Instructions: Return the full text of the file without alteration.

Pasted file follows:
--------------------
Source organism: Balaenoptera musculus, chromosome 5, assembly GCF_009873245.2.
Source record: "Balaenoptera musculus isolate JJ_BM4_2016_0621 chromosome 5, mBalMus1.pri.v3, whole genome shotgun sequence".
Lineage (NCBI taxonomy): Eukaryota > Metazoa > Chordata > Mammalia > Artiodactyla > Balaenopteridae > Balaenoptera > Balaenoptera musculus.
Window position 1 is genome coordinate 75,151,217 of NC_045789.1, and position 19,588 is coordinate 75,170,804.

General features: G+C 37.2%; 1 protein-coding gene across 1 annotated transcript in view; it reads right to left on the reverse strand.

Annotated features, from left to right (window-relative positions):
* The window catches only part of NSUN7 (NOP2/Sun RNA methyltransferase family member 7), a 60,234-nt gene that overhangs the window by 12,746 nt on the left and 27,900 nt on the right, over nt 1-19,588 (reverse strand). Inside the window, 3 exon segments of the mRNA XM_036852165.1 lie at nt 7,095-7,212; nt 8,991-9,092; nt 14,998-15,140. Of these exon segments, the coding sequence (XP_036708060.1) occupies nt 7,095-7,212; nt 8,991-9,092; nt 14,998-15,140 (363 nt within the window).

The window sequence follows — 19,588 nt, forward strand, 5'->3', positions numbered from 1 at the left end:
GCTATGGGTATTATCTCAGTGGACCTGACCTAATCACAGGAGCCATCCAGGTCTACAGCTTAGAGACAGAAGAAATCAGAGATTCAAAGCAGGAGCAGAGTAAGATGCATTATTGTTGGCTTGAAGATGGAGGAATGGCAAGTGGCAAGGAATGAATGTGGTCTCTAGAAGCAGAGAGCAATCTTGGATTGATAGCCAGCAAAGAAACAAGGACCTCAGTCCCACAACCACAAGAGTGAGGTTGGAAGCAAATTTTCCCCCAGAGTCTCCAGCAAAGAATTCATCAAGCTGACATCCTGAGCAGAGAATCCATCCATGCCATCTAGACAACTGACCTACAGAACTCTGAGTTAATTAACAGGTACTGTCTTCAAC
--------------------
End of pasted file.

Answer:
Source organism: Balaenoptera musculus, chromosome 5, assembly GCF_009873245.2.
Source record: "Balaenoptera musculus isolate JJ_BM4_2016_0621 chromosome 5, mBalMus1.pri.v3, whole genome shotgun sequence".
Lineage (NCBI taxonomy): Eukaryota > Metazoa > Chordata > Mammalia > Artiodactyla > Balaenopteridae > Balaenoptera > Balaenoptera musculus.
Window position 1 is genome coordinate 75,151,217 of NC_045789.1, and position 19,588 is coordinate 75,170,804.

General features: G+C 37.2%; 1 protein-coding gene across 1 annotated transcript in view; it reads right to left on the reverse strand.

Annotated features, from left to right (window-relative positions):
* The window catches only part of NSUN7 (NOP2/Sun RNA methyltransferase family member 7), a 60,234-nt gene that overhangs the window by 12,746 nt on the left and 27,900 nt on the right, over nt 1-19,588 (reverse strand). Inside the window, 3 exon segments of the mRNA XM_036852165.1 lie at nt 7,095-7,212; nt 8,991-9,092; nt 14,998-15,140. Of these exon segments, the coding sequence (XP_036708060.1) occupies nt 7,095-7,212; nt 8,991-9,092; nt 14,998-15,140 (363 nt within the window).

The window sequence follows — 19,588 nt, forward strand, 5'->3', positions numbered from 1 at the left end:
GCTATGGGTATTATCTCAGTGGACCTGACCTAATCACAGGAGCCATCCAGGTCTACAGCTTAGAGACAGAAGAAATCAGAGATTCAAAGCAGGAGCAGAGTAAGATGCATTATTGTTGGCTTGAAGATGGAGGAATGGCAAGTGGCAAGGAATGAATGTGGTCTCTAGAAGCAGAGAGCAATCTTGGATTGATAGCCAGCAAAGAAACAAGGACCTCAGTCCCACAACCACAAGAGTGAGGTTGGAAGCAAATTTTCCCCCAGAGTCTCCAGCAAAGAATTCATCAAGCTGACATCCTGAGCAGAGAATCCATCCATGCCATCTAGACAACTGACCTACAGAACTCTGAGTTAATTAACAGGTACTGTCTTCAAC